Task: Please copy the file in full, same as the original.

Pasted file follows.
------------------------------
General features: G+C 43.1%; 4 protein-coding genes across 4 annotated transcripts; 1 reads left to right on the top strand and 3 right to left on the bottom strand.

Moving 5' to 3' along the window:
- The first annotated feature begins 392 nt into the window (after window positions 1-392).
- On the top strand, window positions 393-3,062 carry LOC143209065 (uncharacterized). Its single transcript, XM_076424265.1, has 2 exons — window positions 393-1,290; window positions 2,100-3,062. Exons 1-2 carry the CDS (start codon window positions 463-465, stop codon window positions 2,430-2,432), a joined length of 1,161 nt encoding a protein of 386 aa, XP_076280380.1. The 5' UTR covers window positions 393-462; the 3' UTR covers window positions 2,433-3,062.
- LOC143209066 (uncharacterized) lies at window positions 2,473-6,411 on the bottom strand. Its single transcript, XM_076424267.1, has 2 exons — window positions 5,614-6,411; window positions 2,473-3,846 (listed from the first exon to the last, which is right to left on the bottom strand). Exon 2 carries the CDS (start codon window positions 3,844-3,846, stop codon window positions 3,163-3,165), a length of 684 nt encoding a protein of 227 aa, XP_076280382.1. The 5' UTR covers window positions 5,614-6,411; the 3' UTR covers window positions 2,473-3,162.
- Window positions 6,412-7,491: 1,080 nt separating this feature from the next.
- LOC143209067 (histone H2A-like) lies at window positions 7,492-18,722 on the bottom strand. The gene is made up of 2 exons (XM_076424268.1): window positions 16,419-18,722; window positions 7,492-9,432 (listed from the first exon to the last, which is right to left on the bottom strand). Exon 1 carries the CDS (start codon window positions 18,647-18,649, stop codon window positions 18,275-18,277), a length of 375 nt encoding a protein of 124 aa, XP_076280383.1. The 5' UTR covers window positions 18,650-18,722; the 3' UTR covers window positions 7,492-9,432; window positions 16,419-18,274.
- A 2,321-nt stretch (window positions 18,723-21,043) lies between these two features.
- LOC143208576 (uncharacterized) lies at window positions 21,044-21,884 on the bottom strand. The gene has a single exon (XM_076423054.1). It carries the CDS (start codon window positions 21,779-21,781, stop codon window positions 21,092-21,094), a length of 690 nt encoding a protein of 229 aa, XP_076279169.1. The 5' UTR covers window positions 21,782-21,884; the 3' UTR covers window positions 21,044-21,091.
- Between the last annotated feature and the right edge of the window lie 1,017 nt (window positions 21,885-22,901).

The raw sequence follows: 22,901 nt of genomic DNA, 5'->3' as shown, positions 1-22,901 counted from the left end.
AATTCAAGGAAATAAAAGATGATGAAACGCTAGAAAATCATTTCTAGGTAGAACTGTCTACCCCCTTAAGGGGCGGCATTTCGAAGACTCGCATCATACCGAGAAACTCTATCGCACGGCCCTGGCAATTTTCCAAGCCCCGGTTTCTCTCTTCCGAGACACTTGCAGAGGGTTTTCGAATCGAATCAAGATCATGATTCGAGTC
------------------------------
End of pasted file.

General features: G+C 43.1%; 4 protein-coding genes across 4 annotated transcripts; 1 reads left to right on the top strand and 3 right to left on the bottom strand.

Moving 5' to 3' along the window:
- The first annotated feature begins 392 nt into the window (after window positions 1-392).
- On the top strand, window positions 393-3,062 carry LOC143209065 (uncharacterized). Its single transcript, XM_076424265.1, has 2 exons — window positions 393-1,290; window positions 2,100-3,062. Exons 1-2 carry the CDS (start codon window positions 463-465, stop codon window positions 2,430-2,432), a joined length of 1,161 nt encoding a protein of 386 aa, XP_076280380.1. The 5' UTR covers window positions 393-462; the 3' UTR covers window positions 2,433-3,062.
- LOC143209066 (uncharacterized) lies at window positions 2,473-6,411 on the bottom strand. Its single transcript, XM_076424267.1, has 2 exons — window positions 5,614-6,411; window positions 2,473-3,846 (listed from the first exon to the last, which is right to left on the bottom strand). Exon 2 carries the CDS (start codon window positions 3,844-3,846, stop codon window positions 3,163-3,165), a length of 684 nt encoding a protein of 227 aa, XP_076280382.1. The 5' UTR covers window positions 5,614-6,411; the 3' UTR covers window positions 2,473-3,162.
- Window positions 6,412-7,491: 1,080 nt separating this feature from the next.
- LOC143209067 (histone H2A-like) lies at window positions 7,492-18,722 on the bottom strand. The gene is made up of 2 exons (XM_076424268.1): window positions 16,419-18,722; window positions 7,492-9,432 (listed from the first exon to the last, which is right to left on the bottom strand). Exon 1 carries the CDS (start codon window positions 18,647-18,649, stop codon window positions 18,275-18,277), a length of 375 nt encoding a protein of 124 aa, XP_076280383.1. The 5' UTR covers window positions 18,650-18,722; the 3' UTR covers window positions 7,492-9,432; window positions 16,419-18,274.
- A 2,321-nt stretch (window positions 18,723-21,043) lies between these two features.
- LOC143208576 (uncharacterized) lies at window positions 21,044-21,884 on the bottom strand. The gene has a single exon (XM_076423054.1). It carries the CDS (start codon window positions 21,779-21,781, stop codon window positions 21,092-21,094), a length of 690 nt encoding a protein of 229 aa, XP_076279169.1. The 5' UTR covers window positions 21,782-21,884; the 3' UTR covers window positions 21,044-21,091.
- Between the last annotated feature and the right edge of the window lie 1,017 nt (window positions 21,885-22,901).

The raw sequence follows: 22,901 nt of genomic DNA, 5'->3' as shown, positions 1-22,901 counted from the left end.
AATTCAAGGAAATAAAAGATGATGAAACGCTAGAAAATCATTTCTAGGTAGAACTGTCTACCCCCTTAAGGGGCGGCATTTCGAAGACTCGCATCATACCGAGAAACTCTATCGCACGGCCCTGGCAATTTTCCAAGCCCCGGTTTCTCTCTTCCGAGACACTTGCAGAGGGTTTTCGAATCGAATCAAGATCATGATTCGAGTC